This book describes all aspects of a presentation style known as Relational Presentation. Relational Presentation methods completely change the way speakers use presentation software such as PowerPoint. With this approach, a presenter does not simply advance from slide-to-slide, or bullet point-to-bullet point, as is the case with standard performances. Instead, he or she has dynamic access to potentially thousands of slides, any of which can be displayed at any time, in any order, within seconds. When using this presentation style, relevant and helpful visual information becomes a regular and conversational part of spontaneous interactions with audiences.
Relational Presentation methods support a cognitive psychological concept called Dual Coding. According to this well-researched theory, our brains encode verbal and visual information differently, in separate areas. Speakers can use this fact to their advantage by presenting messages simultaneously in both verbal and visual form. Such messages are said to be "dual coded" by the brain, resulting in better audience understanding, stronger recall of details, and improved viewer attention.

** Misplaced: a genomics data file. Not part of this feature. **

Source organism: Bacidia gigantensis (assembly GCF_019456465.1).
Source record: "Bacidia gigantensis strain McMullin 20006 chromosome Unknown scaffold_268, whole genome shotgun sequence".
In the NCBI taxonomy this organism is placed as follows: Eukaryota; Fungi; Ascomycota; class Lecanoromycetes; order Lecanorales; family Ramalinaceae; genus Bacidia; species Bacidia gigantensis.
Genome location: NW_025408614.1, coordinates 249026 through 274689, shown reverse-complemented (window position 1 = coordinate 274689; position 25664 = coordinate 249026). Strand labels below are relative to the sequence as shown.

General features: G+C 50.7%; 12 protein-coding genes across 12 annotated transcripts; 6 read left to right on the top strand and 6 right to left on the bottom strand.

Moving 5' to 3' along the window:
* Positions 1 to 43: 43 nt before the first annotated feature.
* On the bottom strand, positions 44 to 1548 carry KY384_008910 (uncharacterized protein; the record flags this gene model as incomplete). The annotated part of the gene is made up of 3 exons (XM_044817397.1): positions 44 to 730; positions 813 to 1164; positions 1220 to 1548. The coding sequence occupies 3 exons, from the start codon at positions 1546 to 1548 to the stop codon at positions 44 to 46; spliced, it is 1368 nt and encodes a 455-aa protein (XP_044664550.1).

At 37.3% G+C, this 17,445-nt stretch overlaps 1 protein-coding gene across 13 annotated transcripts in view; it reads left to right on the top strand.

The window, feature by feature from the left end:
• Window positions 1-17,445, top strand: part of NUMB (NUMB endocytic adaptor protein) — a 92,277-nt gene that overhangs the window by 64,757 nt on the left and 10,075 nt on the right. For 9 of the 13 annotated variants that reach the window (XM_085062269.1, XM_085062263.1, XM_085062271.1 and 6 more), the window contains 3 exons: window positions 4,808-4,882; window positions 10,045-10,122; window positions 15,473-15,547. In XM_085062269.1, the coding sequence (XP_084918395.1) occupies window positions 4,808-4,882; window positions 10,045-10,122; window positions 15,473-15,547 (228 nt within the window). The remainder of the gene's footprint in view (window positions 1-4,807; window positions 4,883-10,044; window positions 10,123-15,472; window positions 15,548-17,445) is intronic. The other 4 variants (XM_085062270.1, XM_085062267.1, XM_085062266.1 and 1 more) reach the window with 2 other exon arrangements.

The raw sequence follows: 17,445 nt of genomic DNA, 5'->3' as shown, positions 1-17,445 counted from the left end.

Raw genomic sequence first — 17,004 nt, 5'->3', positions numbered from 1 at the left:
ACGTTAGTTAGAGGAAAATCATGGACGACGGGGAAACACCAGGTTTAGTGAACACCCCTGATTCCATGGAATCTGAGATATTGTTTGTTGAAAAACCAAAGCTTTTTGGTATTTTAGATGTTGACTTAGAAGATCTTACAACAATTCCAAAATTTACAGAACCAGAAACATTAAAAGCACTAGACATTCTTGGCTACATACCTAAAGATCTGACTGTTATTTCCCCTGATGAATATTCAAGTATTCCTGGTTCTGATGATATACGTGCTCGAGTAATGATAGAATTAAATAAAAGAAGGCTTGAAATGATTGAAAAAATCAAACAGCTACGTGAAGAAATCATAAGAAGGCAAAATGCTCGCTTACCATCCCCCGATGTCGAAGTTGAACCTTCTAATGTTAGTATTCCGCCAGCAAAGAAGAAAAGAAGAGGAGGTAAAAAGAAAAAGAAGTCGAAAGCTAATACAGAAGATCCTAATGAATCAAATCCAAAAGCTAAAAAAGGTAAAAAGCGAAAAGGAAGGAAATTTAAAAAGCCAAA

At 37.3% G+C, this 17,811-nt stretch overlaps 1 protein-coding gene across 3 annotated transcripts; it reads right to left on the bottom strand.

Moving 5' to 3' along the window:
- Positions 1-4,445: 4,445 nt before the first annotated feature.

This book describes the Relational Presentation process within the context of using PowerPoint 2003 or PowerPoint XP. The various chapters cover PowerPoint design skills, navigation styles, how to create interlinked presentation structures known as Presentation Networks, and how to organize and build complex devices that can span multiple presenters or entire company departments. Later chapters focus also on design and delivery aspects of the process. Frequently chapters also contain hands-on exercises that guide learners through the process of immediately applying the lessons learned to their personal presentation materials.
About the Author
Robert A. Lane resides in sunny Tucson, Arizona, USA. He is an internationally recognized lecturer, trainer and author, specializing in digital media techniques for interactive communication and teaching.
Robert earned a Bachelor of Science in physics at the University of Arizona and is currently pursuing a Master of Science in educational technology. His fascination with optical physics and the brain's processing of visual information led naturally to formation of the Relational Presentation methodologies featured in this book. The following pages distill approximately eight years of his work, along with the inspirations of many like-minded colleagues. Robert currently directs two affiliated companies having a common purpose of advancing visually interactive techniques.
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Sample Chapter (PDF - 413kb)